The basic approach to calculations taken in this monograph derives from the fact that the Hamiltonian for a diatomic molecule [3] (pp. 3-34) can be written in the form

(1.1) |

where is
the vibrational-electronic part of the Hamiltonian, which does *not*
involve the rotational variables or the total angular momentum of the molecule,
and where
is the rotational part of the Hamiltonian, which does involve the rotational
variables and the total angular momentum, and which also involves many of the
coordinates and momenta occurring in . Since does not involve the rotational
variables or the total angular momentum of the molecule, it is convenient to
call the
Hamiltonian for the nonrotating molecule.

As a consequence of eq (1.1), the discussion to
follow will be divided into two parts, one dealing with the
*nonrotational* part of the problem, the other dealing with the
*rotational* part. In both parts we consider the concepts of approximate
Hamiltonian, limited set of basis functions, and matrix elements of the
Hamiltonian in the basis set. [As most spectroscopists know, energy levels are
commonly obtained either by evaluating perturbation-theory expressions
involving matrix elements of the Hamiltonian [4]
(pp. 151-179), or by solving the secular equation obtained from a
truncated Hamiltonian matrix [4] (pp. 191-198).]

Actually, there is some flexibility in the exact form of the Hamiltonian (1.1), depending on whether it is written in terms of laboratory-fixed or molecule-fixed spin functions. In this monograph we shall always use molecule-fixed spin functions [3] (pp. 12-14). Loosely speaking, this choice corresponds to using Hund's case (a) or case (c) basis set functions rather than Hund's case (b) or case (d) basis set functions.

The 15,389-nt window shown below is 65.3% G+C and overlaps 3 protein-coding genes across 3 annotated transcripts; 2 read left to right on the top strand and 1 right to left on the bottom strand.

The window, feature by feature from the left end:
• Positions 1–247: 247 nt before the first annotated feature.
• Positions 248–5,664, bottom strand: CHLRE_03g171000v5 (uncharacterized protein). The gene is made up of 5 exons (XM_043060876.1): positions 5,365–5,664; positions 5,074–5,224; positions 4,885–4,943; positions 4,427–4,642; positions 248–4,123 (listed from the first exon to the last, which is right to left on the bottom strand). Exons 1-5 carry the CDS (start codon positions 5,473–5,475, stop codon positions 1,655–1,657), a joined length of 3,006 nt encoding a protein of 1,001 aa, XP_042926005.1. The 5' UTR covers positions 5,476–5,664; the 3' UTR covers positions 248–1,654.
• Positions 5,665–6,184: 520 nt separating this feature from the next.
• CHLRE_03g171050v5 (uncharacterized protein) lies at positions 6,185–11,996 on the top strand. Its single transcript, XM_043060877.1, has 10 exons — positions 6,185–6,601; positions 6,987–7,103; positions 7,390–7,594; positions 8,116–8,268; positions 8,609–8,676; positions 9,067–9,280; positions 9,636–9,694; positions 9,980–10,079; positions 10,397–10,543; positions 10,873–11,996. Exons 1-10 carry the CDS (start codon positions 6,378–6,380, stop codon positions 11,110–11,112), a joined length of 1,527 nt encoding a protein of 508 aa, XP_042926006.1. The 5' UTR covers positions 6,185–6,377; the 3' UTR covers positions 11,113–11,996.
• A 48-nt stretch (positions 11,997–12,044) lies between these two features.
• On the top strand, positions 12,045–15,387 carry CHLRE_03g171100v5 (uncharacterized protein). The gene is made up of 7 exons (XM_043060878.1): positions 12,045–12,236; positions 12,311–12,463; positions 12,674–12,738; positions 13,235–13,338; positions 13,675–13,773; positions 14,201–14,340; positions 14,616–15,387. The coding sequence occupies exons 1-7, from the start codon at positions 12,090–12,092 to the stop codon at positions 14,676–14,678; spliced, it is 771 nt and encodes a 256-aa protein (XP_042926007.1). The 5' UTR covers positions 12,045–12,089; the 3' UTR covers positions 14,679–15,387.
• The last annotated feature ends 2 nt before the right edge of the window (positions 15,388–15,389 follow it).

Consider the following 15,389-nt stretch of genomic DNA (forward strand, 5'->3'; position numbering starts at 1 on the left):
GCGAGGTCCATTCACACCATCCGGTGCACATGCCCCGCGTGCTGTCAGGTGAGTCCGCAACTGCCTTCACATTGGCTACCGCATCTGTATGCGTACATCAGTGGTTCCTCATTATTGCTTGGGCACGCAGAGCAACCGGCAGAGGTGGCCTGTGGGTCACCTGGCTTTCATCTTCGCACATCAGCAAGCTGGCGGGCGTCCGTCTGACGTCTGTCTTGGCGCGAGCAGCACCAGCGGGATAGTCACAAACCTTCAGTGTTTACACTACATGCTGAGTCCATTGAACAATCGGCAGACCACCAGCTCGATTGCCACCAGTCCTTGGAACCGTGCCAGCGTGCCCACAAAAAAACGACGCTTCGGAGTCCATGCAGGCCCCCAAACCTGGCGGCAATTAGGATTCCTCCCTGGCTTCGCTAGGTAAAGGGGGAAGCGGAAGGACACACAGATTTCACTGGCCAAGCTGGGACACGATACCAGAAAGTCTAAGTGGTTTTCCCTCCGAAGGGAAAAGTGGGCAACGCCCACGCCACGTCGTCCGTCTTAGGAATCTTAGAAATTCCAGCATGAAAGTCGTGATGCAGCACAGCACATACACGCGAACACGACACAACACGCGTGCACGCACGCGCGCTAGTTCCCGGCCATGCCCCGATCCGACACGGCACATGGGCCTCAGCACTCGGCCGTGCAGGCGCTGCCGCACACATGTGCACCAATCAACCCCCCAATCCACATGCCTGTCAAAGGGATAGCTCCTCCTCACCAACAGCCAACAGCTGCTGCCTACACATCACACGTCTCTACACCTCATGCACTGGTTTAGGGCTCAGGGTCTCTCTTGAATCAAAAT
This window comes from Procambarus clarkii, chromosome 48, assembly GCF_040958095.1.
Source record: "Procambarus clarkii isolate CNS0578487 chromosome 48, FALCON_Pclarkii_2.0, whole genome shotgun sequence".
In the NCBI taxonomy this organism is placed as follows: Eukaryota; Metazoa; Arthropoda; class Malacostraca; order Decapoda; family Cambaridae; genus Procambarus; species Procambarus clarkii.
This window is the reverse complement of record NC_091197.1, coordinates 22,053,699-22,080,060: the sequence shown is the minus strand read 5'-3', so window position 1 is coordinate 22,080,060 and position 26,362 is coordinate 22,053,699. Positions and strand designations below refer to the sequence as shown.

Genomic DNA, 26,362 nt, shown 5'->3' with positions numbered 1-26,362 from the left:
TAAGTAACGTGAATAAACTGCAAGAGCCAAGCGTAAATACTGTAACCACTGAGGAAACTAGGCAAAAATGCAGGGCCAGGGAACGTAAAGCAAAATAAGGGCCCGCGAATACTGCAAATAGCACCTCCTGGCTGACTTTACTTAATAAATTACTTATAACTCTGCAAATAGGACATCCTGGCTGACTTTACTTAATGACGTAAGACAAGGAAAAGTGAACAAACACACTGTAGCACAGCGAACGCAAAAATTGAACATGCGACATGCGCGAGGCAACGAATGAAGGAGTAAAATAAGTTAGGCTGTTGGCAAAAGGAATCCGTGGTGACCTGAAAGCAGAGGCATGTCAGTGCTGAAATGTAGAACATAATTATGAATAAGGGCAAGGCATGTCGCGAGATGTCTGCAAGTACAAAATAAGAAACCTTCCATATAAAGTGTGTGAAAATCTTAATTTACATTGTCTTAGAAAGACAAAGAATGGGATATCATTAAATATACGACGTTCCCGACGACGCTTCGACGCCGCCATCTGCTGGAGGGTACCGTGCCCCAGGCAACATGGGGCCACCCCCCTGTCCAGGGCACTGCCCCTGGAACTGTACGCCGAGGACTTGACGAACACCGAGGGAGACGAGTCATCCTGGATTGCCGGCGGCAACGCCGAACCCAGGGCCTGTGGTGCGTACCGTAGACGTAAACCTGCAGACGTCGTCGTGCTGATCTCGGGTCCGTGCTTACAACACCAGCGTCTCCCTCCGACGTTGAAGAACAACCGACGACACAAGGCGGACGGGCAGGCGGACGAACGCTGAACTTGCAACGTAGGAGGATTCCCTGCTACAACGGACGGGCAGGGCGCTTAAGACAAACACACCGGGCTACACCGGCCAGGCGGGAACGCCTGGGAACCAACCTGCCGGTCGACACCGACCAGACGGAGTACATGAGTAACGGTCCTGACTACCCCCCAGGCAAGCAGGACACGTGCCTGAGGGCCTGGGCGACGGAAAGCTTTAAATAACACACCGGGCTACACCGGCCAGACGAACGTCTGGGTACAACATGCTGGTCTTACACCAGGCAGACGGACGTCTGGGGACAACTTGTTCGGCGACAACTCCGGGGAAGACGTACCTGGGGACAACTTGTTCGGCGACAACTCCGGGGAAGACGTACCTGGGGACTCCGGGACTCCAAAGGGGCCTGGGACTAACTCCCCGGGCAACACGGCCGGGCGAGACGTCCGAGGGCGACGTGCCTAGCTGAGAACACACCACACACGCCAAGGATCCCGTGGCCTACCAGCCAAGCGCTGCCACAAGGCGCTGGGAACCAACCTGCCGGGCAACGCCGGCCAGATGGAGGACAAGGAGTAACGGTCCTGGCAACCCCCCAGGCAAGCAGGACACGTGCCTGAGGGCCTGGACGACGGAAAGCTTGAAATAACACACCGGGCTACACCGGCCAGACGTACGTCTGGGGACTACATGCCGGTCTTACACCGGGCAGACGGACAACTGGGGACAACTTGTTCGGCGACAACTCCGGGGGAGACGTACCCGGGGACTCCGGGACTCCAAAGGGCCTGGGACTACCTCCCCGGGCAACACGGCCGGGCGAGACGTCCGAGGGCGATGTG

The question of which basis set functions to use is of some importance, since
the same calculation in two different basis sets can appear quite different.
Some authors, for example, find it desirable to use Hund's case (b) basis
set functions when the rotational energy levels of the molecule under study are
very close to those of pure Hund's case (b). In my opinion, however, there
is less chance of confusion and error for the novice, if *all*
calculations are divided into a nonrotating part and a rotating part, so that
these parts can be dealt with separately. Such a division forces one to use a
basis set in which the quantum numbers of the nonrotating molecule are good,
and thus precludes the use of case (b) and case (d) basis sets.

In any case, the basis set functions used in this report can be written as simple products of the form

(1.2) |

where the functions are eigenfunctions of , i.e., wave functions for the nonrotating molecule problem, and where the functions are appropriate rotational wave functions for diatomic molecules [2 pp. 279-281]. (footnote 2)

Units can be somewhat confusing in spectroscopic calculations. The Hamiltonian
operator represents the energy of the molecule, and as such has dimensions
*ML*^{2}*T*^{ -2}*L*^{-1}, and, in particular, cm^{-1}. Conversion from
energy units to cm^{-1} is carried out by dividing energies by
*hc*, where *h* is Planck's constant (having dimensions
*ML*^{2}*T*^{ -1})*c* is
the velocity of light (having dimensions *LT*^{ -1}).*E* may represent *E*[*ML*^{2}*T*^{
-2}]*E*[cm^{-1}], the numerical values of the two
*E*'s being related by *E*[cm^{-1}] =*E*[*ML*^{2}*T*^{ -2}]
/ *hc*.*A***L · S** or *B***J**^{2}. These two
quantities occur in the Hamiltonian operator in such a way that they have the
dimensions of energy, i.e.,
*ML*^{2}*T*^{ -2}.*A* and *B*
have dimensions *M*^{ -1}*L*^{-2}.*A***L · S** and *B***J**^{2} are normally
represented by something like *A*ΛΣ or
*B J* (*J* + 1), where *A* and *B* have the
dimension cm^{-1}, and where Λ, Σ, and *J* are
dimensionless. The numerical values of the two *A*'s (or two *B*'s)
are related by *A*[cm^{-1}] =
*A*[*M*^{ -1} *L*^{-2}]
^{2} /
*hc*.*operator* may be
assumed to be in energy units, whereas *matrix elements* of the terms in
this operator may be assumed to be in cm^{-1}.